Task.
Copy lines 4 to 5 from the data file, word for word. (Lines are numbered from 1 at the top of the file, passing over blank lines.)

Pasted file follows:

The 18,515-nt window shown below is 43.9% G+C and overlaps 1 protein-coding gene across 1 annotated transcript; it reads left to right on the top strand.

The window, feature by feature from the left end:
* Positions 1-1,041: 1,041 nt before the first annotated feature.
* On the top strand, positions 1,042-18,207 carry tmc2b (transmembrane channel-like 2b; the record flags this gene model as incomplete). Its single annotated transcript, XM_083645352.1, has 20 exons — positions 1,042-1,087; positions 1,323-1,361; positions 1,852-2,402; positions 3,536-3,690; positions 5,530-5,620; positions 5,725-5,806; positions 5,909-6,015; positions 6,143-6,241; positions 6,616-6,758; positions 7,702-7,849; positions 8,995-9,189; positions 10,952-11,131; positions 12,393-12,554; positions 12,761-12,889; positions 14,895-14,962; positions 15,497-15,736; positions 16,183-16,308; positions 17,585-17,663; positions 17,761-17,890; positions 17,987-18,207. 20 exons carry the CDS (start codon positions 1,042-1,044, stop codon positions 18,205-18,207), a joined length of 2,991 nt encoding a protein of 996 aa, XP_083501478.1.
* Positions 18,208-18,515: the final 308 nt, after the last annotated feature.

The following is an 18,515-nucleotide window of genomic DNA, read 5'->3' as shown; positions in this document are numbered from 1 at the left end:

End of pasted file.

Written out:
* On the top strand, positions 1,042-18,207 carry tmc2b (transmembrane channel-like 2b; the record flags this gene model as incomplete). Its single annotated transcript, XM_083645352.1, has 20 exons — positions 1,042-1,087; positions 1,323-1,361; positions 1,852-2,402; positions 3,536-3,690; positions 5,530-5,620; positions 5,725-5,806; positions 5,909-6,015; positions 6,143-6,241; positions 6,616-6,758; positions 7,702-7,849; positions 8,995-9,189; positions 10,952-11,131; positions 12,393-12,554; positions 12,761-12,889; positions 14,895-14,962; positions 15,497-15,736; positions 16,183-16,308; positions 17,585-17,663; positions 17,761-17,890; positions 17,987-18,207. 20 exons carry the CDS (start codon positions 1,042-1,044, stop codon positions 18,205-18,207), a joined length of 2,991 nt encoding a protein of 996 aa, XP_083501478.1.
* Positions 18,208-18,515: the final 308 nt, after the last annotated feature.